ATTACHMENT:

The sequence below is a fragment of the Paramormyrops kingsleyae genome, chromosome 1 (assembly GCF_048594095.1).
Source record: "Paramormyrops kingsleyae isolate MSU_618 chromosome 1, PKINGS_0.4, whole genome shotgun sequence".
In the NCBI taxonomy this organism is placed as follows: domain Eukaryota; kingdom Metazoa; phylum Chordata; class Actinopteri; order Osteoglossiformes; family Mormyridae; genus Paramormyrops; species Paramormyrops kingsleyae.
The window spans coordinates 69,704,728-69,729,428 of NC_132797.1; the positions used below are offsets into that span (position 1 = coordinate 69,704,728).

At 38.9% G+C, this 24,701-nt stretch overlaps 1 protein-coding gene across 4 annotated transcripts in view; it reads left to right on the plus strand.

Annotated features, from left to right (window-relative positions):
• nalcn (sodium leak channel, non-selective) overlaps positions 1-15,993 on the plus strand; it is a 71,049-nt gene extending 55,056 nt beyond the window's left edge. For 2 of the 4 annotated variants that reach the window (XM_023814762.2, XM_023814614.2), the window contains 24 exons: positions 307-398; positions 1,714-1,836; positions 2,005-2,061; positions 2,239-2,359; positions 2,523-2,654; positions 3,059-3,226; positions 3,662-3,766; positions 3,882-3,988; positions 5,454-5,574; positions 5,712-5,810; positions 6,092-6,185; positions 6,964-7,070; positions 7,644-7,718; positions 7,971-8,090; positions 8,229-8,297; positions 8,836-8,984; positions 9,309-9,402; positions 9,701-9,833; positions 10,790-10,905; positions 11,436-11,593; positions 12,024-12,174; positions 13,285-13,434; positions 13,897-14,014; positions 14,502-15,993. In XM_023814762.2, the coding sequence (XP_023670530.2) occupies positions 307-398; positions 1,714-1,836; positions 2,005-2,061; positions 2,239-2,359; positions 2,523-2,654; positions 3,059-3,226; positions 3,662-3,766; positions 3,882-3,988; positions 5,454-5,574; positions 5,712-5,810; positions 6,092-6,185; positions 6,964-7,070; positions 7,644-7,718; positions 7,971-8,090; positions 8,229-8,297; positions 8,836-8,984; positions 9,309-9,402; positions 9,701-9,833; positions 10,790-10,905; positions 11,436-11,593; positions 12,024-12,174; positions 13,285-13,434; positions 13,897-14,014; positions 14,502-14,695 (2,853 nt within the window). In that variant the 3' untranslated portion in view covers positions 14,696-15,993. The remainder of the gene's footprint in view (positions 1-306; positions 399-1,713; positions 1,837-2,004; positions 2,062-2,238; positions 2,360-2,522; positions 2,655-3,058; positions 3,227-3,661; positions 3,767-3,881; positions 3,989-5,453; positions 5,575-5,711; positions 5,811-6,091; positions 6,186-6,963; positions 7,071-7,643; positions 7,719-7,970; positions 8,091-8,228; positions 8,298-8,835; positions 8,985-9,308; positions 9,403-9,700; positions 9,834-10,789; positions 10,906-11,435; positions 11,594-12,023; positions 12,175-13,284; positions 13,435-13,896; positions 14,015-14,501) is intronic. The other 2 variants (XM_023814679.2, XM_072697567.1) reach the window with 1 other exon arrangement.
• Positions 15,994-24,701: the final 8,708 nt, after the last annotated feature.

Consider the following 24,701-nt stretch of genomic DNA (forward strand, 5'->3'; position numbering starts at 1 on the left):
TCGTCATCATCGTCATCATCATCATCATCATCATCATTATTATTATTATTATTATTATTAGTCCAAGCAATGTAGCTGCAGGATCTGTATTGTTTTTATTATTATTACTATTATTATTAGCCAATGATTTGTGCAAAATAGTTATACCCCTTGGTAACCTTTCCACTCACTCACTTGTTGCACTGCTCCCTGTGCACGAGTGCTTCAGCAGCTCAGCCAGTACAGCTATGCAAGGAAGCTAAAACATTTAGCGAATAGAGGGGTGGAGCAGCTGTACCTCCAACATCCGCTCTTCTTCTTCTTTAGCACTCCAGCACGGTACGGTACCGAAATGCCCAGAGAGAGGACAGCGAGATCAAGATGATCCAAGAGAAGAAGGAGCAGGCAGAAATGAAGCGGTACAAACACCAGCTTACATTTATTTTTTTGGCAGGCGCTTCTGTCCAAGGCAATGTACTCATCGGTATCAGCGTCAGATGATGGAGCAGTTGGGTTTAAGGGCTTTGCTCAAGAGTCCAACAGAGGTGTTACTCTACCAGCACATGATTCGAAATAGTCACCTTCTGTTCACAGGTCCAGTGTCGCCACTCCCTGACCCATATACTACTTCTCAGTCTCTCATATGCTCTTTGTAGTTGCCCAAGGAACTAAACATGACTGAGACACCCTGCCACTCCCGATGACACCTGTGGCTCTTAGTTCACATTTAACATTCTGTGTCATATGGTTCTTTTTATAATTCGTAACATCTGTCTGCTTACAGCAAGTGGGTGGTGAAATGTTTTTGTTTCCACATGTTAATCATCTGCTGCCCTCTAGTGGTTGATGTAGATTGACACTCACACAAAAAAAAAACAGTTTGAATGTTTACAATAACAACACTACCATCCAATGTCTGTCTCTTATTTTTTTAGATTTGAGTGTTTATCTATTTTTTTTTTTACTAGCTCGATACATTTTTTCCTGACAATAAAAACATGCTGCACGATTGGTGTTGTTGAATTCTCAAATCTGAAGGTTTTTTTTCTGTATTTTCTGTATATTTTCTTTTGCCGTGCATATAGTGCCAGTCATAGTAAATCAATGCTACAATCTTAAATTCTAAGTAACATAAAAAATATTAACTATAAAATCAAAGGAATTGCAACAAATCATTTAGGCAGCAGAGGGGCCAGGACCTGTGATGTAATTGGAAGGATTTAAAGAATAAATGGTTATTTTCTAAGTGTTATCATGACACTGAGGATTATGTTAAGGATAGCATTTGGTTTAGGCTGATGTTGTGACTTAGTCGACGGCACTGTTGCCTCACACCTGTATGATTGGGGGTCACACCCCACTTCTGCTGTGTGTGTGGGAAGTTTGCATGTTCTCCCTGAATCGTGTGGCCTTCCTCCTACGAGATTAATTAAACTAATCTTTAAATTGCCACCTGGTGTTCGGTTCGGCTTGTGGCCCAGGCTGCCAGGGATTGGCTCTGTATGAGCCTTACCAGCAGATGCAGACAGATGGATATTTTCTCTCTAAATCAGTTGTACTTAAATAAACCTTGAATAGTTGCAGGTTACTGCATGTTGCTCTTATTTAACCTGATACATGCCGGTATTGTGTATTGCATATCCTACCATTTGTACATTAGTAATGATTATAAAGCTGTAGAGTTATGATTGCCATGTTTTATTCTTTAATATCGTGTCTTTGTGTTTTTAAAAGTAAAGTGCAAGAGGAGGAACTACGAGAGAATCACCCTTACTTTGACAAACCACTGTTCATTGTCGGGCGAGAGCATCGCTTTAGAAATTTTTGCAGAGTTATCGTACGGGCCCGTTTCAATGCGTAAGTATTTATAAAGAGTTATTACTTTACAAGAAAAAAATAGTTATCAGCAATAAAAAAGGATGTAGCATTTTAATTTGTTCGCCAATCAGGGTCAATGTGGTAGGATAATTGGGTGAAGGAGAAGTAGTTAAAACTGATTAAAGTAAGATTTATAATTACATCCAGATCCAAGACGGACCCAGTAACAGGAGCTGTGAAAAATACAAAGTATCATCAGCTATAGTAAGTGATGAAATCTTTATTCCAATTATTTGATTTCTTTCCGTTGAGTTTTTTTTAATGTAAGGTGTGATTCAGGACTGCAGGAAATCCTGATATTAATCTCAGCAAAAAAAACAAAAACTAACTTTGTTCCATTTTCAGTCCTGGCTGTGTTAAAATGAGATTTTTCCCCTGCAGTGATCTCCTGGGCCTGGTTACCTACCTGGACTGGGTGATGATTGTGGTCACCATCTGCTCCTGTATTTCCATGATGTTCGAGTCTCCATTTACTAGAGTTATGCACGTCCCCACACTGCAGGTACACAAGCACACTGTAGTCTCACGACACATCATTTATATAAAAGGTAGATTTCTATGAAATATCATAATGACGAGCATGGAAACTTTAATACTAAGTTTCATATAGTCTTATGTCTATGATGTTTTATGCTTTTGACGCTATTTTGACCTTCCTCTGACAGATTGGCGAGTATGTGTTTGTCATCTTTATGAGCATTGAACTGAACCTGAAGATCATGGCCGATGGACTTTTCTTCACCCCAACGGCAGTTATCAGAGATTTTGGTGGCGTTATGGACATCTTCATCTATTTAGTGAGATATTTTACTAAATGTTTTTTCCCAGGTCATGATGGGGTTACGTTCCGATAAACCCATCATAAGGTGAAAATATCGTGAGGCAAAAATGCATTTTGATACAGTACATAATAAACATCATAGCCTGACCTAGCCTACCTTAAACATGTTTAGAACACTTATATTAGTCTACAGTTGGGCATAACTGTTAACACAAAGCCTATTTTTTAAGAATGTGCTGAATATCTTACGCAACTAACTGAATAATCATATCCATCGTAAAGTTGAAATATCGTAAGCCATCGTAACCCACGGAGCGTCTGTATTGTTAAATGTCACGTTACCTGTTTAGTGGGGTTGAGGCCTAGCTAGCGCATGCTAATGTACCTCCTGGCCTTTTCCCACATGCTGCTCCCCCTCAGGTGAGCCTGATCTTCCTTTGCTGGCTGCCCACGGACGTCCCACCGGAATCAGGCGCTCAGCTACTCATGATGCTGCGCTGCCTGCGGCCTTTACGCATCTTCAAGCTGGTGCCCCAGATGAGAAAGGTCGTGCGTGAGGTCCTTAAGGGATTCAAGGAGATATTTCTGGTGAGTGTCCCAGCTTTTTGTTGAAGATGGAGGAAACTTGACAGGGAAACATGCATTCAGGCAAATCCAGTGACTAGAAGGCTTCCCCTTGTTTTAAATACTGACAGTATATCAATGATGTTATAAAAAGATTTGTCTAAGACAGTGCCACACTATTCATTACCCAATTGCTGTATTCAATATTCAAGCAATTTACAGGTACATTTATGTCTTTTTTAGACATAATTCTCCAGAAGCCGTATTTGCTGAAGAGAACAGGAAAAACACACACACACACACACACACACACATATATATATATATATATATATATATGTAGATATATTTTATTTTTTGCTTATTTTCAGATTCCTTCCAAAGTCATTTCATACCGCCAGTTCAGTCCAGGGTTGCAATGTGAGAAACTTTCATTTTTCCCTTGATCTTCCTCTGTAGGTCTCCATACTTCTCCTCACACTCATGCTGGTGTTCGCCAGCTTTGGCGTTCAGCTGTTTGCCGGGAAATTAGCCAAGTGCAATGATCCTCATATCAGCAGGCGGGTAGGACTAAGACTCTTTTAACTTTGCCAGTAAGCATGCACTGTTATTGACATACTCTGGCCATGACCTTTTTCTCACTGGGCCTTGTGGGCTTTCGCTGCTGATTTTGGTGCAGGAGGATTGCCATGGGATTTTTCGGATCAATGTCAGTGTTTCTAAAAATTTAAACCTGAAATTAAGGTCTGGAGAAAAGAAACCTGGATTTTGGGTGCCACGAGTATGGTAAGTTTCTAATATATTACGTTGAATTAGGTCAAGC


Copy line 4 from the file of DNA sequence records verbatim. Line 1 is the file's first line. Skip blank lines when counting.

The window spans coordinates 69,704,728-69,729,428 of NC_132797.1; the positions used below are offsets into that span (position 1 = coordinate 69,704,728).